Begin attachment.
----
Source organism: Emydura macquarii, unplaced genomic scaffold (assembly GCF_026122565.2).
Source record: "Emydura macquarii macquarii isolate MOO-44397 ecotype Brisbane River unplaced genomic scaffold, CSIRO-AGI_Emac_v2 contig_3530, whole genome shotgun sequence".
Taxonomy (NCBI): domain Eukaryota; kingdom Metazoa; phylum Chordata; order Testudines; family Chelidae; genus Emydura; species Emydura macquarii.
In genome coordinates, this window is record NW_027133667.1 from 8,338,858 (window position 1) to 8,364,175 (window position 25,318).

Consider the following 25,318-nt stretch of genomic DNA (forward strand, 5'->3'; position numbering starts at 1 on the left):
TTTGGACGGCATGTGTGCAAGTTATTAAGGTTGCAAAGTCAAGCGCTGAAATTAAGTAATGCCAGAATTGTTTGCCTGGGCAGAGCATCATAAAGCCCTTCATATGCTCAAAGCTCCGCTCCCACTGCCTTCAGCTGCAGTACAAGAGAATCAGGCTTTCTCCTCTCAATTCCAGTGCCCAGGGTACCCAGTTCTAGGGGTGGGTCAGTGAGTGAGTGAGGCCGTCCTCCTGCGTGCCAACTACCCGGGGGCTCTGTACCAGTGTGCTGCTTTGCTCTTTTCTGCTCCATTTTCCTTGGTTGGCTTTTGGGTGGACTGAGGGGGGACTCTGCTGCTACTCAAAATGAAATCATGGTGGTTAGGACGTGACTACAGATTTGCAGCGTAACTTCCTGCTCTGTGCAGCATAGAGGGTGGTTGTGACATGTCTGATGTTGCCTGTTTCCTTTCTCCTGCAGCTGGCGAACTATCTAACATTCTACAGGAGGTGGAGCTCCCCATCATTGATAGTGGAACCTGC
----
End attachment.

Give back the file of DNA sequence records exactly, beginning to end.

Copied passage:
Source organism: Emydura macquarii, unplaced genomic scaffold (assembly GCF_026122565.2).
Source record: "Emydura macquarii macquarii isolate MOO-44397 ecotype Brisbane River unplaced genomic scaffold, CSIRO-AGI_Emac_v2 contig_3530, whole genome shotgun sequence".
Taxonomy (NCBI): domain Eukaryota; kingdom Metazoa; phylum Chordata; order Testudines; family Chelidae; genus Emydura; species Emydura macquarii.
In genome coordinates, this window is record NW_027133667.1 from 8,338,858 (window position 1) to 8,364,175 (window position 25,318).

Consider the following 25,318-nt stretch of genomic DNA (forward strand, 5'->3'; position numbering starts at 1 on the left):
TTTGGACGGCATGTGTGCAAGTTATTAAGGTTGCAAAGTCAAGCGCTGAAATTAAGTAATGCCAGAATTGTTTGCCTGGGCAGAGCATCATAAAGCCCTTCATATGCTCAAAGCTCCGCTCCCACTGCCTTCAGCTGCAGTACAAGAGAATCAGGCTTTCTCCTCTCAATTCCAGTGCCCAGGGTACCCAGTTCTAGGGGTGGGTCAGTGAGTGAGTGAGGCCGTCCTCCTGCGTGCCAACTACCCGGGGGCTCTGTACCAGTGTGCTGCTTTGCTCTTTTCTGCTCCATTTTCCTTGGTTGGCTTTTGGGTGGACTGAGGGGGGACTCTGCTGCTACTCAAAATGAAATCATGGTGGTTAGGACGTGACTACAGATTTGCAGCGTAACTTCCTGCTCTGTGCAGCATAGAGGGTGGTTGTGACATGTCTGATGTTGCCTGTTTCCTTTCTCCTGCAGCTGGCGAACTATCTAACATTCTACAGGAGGTGGAGCTCCCCATCATTGATAGTGGAACCTGC